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by GD Jasuja  April 27, 2011 6:37 pm

 

New Cloth Market Editorial 
March 2011
 
For the Kind Attn. of the Govt. of India : Curb the Late Payment Culture, the EU Way
GD Jasuja - Editor
 
The European Parliament of Enterprises, last October, adopted the Late Payment Directive in order to eradicate Europe’s  late payment culture (in commercial transactions) which affected the cash flow of businesses across the EU. It was observed : "Many payments in commercial transactions between economic operators or between economic operators and public authorities are made later than agreed in the contract or laid down in the general commercial conditions. Although the goods are delivered or the services performed, many corresponding invoices are paid well after the deadline. Such late payment negatively affects liquid assets and complicates the financial management of enterprises.It also affects their competitiveness and profitability when the creditor needs to obtain external financing because of late payment. This risk strongly increases in periods of the economic downturn when access to financing is more difficult".The Directive further said : "Late payment constitutes a breach of contract which has been made financially attractive to debtors by low or no interest rates charged on late payments and/or slow procedures for redress. A decisive shift to a culture of prompt payment is necessary to reverse this trend and to ensure that the consequences of late payments are such as to discourage late payment.  The agreement sets a maximum cap of 60 days for payments by public authorities; this will benefit the many businesses, particularly SMEs, that provide goods and services to public bodies. All business-to-business transactions are also included under the scope of the directive. The creditor is entitled to interest  for late payment without the necessity of a reminder. Chambers will monitor closely the process over the two-year transposition period.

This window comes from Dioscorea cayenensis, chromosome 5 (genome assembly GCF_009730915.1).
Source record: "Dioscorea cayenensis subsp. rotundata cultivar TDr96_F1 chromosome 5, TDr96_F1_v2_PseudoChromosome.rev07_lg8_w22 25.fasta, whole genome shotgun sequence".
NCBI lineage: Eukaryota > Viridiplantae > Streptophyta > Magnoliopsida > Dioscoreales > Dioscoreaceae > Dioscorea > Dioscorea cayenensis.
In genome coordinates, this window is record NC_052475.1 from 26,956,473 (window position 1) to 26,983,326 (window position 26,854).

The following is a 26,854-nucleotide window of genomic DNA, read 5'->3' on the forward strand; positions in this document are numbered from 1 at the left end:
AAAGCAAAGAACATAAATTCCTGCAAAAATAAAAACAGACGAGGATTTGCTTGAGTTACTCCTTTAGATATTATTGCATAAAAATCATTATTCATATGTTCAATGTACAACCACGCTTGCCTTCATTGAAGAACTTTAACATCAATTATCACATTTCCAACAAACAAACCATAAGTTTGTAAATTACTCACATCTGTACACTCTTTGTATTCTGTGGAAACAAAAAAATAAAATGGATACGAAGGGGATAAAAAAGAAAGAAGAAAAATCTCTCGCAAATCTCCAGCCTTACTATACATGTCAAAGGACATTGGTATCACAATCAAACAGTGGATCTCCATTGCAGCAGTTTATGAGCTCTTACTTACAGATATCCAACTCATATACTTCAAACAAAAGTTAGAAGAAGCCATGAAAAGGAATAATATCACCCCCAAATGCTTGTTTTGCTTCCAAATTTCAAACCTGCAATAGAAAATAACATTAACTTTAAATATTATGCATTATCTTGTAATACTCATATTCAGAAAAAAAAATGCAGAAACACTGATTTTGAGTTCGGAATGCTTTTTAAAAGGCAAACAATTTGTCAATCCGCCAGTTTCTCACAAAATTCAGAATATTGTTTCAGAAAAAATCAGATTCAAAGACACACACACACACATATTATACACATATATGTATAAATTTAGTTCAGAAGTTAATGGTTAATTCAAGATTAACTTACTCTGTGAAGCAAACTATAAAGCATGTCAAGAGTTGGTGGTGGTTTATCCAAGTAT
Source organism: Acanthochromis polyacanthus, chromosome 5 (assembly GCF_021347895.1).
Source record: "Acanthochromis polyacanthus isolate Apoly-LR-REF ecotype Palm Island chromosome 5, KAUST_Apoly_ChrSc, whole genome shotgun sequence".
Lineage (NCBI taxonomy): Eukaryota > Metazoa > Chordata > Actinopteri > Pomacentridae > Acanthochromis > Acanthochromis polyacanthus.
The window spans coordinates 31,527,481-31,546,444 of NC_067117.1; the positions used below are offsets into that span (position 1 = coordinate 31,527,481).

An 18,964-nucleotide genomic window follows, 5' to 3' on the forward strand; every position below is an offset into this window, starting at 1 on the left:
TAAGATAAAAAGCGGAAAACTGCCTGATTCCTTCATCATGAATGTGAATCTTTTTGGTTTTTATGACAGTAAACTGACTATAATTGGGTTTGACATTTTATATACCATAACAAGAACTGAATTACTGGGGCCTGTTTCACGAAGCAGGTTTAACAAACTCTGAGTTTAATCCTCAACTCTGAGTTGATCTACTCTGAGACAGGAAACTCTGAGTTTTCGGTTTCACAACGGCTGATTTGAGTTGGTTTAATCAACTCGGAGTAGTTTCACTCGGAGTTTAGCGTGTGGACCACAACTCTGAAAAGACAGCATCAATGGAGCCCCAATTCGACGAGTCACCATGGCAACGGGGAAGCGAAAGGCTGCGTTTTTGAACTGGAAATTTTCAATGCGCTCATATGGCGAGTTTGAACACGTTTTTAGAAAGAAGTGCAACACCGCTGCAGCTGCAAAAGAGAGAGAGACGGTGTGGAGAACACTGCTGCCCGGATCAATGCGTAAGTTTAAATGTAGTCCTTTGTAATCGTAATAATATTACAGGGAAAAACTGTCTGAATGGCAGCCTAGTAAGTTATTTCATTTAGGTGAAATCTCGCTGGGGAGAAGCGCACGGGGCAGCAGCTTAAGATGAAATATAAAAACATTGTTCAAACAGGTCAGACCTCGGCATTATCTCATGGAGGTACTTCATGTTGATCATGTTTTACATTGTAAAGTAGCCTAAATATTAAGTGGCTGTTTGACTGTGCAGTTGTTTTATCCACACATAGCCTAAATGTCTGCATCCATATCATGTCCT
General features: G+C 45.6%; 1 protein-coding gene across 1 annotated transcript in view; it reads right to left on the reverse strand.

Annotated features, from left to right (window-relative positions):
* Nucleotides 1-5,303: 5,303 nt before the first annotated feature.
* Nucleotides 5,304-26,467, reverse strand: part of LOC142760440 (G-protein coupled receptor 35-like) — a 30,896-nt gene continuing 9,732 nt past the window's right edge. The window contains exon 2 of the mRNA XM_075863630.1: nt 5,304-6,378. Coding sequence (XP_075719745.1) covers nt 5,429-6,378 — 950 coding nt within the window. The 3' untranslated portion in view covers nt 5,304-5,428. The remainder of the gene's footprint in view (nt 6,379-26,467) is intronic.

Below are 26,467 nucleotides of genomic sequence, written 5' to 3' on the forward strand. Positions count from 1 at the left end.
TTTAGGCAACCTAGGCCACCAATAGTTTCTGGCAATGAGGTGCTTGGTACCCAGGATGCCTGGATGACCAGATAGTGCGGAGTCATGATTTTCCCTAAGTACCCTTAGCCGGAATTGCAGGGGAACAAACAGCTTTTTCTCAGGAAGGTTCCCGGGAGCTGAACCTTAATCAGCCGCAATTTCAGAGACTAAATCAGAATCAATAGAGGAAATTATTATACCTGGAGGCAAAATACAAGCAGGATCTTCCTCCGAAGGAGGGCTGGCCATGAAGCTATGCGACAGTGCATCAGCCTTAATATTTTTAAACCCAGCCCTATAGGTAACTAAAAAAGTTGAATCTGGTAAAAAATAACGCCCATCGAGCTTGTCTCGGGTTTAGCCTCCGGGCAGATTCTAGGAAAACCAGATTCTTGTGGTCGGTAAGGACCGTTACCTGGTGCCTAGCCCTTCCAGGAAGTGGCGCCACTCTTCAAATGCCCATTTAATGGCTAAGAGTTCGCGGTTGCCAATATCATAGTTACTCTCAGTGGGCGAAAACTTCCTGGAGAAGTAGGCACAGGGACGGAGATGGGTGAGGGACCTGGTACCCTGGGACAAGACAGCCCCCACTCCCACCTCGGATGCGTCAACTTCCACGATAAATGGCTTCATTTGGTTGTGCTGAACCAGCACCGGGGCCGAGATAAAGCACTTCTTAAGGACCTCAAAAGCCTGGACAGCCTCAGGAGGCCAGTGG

India has the worst culture of late payments across all businesses including a large number of public enterprises. When it comes to the textile industry, the situation is really pathetic. Ask any supplier, whether a dyes-chemical supplier, machinery supplier, grey cloth supplier, finished goods supplier, everyone is facing recovery problem. Most of their sales executives have become 'recovery' executives. Recently, the Federation of Gujarat Weavers'Association (FOGWA), Surat demanded that the textile traders would have to make the net payment within seven days of the receipt of grey cloth instead of three months credit which was being given to them. However, the Federation of Surat Textile Traders Association (FOSTTA) has declined to accept this.